Magical Mystery Math: The Beatles First Day on iTunes

While it ended up being a lot less eventful than a typical Apple announcement, the much delayed (by 8 or so years) appearance of 13 Beatles studio albums and the “Beatles Box Set” on the iTunes store finally occurred today (Tuesday). While I didn’t join in the buying binge, I was curious what was selling. So, 12 hours after the big announcement, I looked at the iTunes store best selling albums page.

On first glance of the screen-grab of the top 20 albums (from about 10:30 p.m., CST), it may appear odd that the top-selling Beatles album is only #6 (Abbey Road).

But a second look reveals some rather amazing stats:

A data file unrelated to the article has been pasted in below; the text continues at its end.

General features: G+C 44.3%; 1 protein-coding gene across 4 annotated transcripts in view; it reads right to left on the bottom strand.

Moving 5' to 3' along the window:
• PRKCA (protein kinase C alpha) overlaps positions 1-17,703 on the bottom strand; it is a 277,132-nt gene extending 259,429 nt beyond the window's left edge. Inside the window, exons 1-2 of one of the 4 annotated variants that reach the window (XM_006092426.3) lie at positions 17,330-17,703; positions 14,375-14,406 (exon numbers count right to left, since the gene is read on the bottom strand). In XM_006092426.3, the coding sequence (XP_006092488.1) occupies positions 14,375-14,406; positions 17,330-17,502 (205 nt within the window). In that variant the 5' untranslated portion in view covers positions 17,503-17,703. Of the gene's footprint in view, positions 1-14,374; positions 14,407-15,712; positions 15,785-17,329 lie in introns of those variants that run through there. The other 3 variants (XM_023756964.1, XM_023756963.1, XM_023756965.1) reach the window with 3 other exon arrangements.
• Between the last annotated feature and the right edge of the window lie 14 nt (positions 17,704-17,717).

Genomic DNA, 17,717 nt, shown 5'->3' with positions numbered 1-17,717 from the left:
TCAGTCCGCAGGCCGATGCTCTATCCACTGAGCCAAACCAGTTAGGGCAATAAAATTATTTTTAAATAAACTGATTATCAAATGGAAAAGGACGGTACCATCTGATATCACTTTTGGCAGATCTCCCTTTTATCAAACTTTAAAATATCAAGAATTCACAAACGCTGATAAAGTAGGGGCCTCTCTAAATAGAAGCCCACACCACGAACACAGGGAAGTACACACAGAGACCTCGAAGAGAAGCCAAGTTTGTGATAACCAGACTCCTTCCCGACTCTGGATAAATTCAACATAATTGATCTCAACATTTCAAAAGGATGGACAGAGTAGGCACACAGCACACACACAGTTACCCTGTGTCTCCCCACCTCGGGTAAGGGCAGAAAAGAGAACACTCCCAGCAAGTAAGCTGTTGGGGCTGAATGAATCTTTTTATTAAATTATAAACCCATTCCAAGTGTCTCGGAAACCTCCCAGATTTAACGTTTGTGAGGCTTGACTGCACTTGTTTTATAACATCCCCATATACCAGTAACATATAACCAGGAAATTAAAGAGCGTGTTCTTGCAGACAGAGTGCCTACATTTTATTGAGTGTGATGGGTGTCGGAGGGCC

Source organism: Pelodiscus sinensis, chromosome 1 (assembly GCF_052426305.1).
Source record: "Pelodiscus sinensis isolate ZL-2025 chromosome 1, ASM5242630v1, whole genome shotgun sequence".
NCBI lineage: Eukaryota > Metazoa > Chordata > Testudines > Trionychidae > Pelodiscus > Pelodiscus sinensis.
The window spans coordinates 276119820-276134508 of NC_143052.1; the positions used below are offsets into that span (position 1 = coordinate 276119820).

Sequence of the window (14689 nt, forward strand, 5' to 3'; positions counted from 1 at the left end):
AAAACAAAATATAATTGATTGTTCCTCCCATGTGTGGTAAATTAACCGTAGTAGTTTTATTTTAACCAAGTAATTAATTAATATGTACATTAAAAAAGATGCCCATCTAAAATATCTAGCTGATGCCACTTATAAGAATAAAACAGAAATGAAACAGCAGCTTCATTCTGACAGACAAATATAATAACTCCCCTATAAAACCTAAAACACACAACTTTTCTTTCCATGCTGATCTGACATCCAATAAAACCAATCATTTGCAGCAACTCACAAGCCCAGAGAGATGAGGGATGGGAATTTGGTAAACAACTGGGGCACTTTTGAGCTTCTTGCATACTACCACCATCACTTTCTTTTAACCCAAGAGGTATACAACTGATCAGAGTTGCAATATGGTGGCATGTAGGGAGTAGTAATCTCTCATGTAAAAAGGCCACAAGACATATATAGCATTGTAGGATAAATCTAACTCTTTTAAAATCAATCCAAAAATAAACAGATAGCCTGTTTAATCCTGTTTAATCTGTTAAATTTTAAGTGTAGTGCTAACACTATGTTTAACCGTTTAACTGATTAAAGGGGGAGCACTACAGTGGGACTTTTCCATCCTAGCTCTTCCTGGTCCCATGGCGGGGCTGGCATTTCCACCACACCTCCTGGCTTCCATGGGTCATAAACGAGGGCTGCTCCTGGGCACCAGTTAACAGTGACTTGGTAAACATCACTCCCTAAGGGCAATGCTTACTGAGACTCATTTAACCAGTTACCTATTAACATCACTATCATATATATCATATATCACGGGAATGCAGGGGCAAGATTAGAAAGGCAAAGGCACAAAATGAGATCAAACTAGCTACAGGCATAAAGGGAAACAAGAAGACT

40% of the top 20 albums are by the Beatles.

The 11 non-Beatles albums have been available to fans for an average of three days. The 8 Beatles albums have been available to fans for an average of 40 years.

The 8 Beatles albums (including compilations) have previously been purchased (certified) 246 million times. The 11 non-Beatles albums (including compilations) have been purchased previously zero times.

The average price of a non-Beatles album is $11.77. The average price of a Beatles album is $32.63 (the $149 box set ups the average).

$141 – The cost of purchasing all 12 non-Beatles albums.

$261 – The cost of purchasing all 8 Beatles albums.

Or, if you purchased all 20 albums, the Beatles would account for 54% of the price. The next highest: Taylor Swift, 3.5%

Bottomline: Despite me making no purchases, the Beatles and Apple sold lots of music today.